On “lowering your standards”

I should be spending my time writing and not reading crappy comments people put up on author’s forums.  But, you know.  I should also quit drinking so much Coke and not eat as much chocolate as I do.  (Although, those are at least enjoyable vices…)

Anyway.  In the thread that’s already annoyed me once, I saw some comment today about how the people having this discussion were so much better than the best-selling artists that they were supposedly not bashing because they hadn’t lowered their standards to pander to the masses.

I’m paraphrasing, but accurately I believe.

Look.  There are a bunch of smart people in this world.  People who walk into a room and understand more and know more than anyone else in the room.  They get things that take hours for others to understand.  They’re brilliant.  They’re well-informed.  Blah blah blah.

Bully for them.

Amongst this group are certain people who are, for lack of a better term, pretentious asses.  I call them this because they take their superiority to others and they wear it with pride like some bizarre merit badge.  “I am superior to all of you.”  Generally followed by some comment about, “It’s whom, not who” and a delicate sniff.

Here’s the deal (for these pretentious asses):  You are the minority.  By definition, you are one in a very small pool.  And, generally, unless you place yourself in some enclave of the educated, you will spend the majority of your life with people who are not up to your standard.

So, here’s my challenge to these superior types who want to write (and make a living at it):  If you are in fact so vastly more intelligent than the unwashed masses (I do believe one person went so far as to use the term hoi polloi.  Because, you know, citing Greek terms puts you into the stratosphere of the elitist), then you should be able to find a way to communicate your brilliant ideas in a way that can be absorbed by those “below you.”

Learning to function in the world that you exist in is not “lowering your standards.”  It’s using your intelligence to effectively survive your present environment.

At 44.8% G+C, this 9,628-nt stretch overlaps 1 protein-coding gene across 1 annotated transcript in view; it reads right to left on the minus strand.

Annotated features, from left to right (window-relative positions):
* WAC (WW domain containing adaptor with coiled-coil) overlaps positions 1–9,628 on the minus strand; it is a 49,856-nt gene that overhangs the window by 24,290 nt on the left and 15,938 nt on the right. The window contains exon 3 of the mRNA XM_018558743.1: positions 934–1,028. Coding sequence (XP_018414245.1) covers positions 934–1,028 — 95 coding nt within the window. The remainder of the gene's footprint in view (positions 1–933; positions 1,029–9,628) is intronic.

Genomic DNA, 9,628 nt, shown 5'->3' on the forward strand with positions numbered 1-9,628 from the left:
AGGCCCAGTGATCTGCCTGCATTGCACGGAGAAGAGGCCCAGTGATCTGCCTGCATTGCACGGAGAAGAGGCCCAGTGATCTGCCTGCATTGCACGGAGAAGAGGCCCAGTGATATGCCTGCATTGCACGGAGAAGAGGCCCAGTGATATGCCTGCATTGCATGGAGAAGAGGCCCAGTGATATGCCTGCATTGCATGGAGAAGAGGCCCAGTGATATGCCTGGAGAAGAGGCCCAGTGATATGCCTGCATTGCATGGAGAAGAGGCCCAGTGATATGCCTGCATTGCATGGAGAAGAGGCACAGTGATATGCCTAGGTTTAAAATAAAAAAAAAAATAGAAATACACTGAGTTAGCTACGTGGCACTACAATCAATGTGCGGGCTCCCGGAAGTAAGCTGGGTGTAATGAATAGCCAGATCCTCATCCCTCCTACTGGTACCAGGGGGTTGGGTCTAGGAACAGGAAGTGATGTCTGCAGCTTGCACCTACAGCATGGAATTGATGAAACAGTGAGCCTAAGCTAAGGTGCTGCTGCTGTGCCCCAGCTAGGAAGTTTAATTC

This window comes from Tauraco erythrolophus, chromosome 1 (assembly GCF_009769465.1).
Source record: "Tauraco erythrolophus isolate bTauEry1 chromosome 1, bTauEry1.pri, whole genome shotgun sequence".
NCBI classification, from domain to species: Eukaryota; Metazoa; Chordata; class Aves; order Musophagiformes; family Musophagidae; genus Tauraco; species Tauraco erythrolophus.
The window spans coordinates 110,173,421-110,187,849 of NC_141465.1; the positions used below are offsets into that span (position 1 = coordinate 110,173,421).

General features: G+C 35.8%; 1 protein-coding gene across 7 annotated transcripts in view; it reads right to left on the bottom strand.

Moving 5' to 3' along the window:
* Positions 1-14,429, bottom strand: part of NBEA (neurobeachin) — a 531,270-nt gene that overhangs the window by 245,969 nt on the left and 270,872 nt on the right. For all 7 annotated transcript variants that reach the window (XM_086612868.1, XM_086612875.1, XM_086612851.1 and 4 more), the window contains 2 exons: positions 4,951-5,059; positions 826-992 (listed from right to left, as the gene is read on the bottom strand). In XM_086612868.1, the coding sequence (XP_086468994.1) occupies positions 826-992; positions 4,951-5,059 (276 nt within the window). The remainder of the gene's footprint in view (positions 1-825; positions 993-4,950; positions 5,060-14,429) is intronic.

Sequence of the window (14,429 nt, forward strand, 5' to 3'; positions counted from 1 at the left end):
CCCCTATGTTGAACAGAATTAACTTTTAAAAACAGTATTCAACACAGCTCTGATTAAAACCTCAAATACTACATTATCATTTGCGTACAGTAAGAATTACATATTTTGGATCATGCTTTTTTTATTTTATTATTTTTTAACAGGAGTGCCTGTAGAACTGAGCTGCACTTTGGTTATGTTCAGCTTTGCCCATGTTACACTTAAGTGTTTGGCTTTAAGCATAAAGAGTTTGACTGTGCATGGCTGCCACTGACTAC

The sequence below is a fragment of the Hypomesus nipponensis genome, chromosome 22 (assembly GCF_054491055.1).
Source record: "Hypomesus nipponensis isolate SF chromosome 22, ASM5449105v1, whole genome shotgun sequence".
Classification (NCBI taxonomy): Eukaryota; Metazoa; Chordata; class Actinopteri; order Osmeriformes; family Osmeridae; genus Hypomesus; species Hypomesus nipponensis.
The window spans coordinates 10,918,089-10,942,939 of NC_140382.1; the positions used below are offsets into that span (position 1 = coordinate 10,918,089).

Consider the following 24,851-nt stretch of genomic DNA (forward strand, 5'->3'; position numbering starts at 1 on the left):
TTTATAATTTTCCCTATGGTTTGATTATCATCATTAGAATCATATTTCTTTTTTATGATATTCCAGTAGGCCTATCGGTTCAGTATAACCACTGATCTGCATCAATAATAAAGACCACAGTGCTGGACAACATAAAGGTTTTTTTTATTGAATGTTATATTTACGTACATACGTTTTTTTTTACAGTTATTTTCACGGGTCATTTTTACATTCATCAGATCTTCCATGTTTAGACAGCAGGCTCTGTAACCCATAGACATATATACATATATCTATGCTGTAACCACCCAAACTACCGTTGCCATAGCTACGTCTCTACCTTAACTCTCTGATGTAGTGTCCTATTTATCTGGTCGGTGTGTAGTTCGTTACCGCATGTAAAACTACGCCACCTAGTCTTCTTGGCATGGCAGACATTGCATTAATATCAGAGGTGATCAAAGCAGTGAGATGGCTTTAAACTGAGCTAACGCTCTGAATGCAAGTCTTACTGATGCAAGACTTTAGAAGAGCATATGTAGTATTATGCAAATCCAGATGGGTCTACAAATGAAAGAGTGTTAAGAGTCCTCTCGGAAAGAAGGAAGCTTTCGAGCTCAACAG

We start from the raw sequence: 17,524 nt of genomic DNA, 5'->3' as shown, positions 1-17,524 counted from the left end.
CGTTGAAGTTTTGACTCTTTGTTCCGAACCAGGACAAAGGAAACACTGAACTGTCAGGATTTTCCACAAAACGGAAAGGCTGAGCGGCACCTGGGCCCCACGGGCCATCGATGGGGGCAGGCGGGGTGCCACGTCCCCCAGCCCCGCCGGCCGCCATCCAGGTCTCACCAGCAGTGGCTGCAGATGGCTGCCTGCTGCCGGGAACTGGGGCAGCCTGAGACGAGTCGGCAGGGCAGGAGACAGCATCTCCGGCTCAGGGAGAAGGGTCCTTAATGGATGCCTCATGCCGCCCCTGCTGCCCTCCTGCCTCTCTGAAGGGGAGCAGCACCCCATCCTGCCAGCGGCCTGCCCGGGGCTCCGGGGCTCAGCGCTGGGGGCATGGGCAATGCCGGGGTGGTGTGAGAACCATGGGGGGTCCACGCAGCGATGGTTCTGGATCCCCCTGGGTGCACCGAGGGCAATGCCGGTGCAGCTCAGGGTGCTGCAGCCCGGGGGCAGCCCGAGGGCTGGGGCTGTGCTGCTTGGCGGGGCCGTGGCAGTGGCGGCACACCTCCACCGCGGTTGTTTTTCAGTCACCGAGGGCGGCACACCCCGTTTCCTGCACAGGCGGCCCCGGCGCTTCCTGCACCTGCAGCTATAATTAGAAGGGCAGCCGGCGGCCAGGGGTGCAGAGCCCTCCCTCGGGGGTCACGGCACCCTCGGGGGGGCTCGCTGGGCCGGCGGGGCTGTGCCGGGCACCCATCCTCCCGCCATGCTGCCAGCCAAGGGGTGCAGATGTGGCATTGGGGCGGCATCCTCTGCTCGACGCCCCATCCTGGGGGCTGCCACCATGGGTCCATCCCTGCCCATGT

You’re not brilliant if you can’t find a way to communicate your understanding with those around you.  And in a way that gets them to act in line with what you tell them.  (Because, I’ll tell you a secret, if you’re a big enough ass they won’t care that you’re right, they’ll do something different just to fuck with you.)

(As a side note…I know at some point I have been the arrogant ass who didn’t have the patience for others who didn’t understand what I did.  A certain e-mail I once sent comes to mind…So I can say from personal experience that it’s not an effective strategy to be that person.)

About M. H. Lee

M.H. Lee is a speculative fiction writer currently residing in Colorado whose stories are sometimes dark, sometimes funny, sometimes darkly funny, but hopefully always thought-provoking and entertaining.
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2 Responses to On “lowering your standards”

  1. Keri Peardon says:

    I’m sure I’ll feel very inferior one day when I’m chilling in my indoor swimming pool, thinking up plot lines for penny dreadful romance books, while my live-in housekeeper makes my lunch and does my laundry.

    I saw a YouTube video some months ago by a famous musician who put the smack down on people who constantly say, “He/they sold out.”

    What does that mean? he asked. Does success equate with selling out? You know what, you don’t work for free; why do you think artists are only “real” if they’re making less than minimum wage for their labor? You know what? I do this for my living. It’s my job. This is what puts food on my table and my kids through college. I didn’t become a musician to be poor and obscure for the rest of my life; I did it because I wanted to reach as many people as possible and to support myself. So quit whining about people “selling out” when they get successful. See how you like working for nothing.

    • mhleewriter says:

      John Scalzi had a blog post about that, too, recently. That his goal is to make money at writing and there’s nothing wrong with that.

      I may enjoy the process of writing, but at the end of the day, I’d like to actually make a living at it. And that means appealing to more people than the “upper crust.”

      Plus I once lived in a trailer park, so I’m not their kind anyway. Automatic disqualification I believe. 🙂

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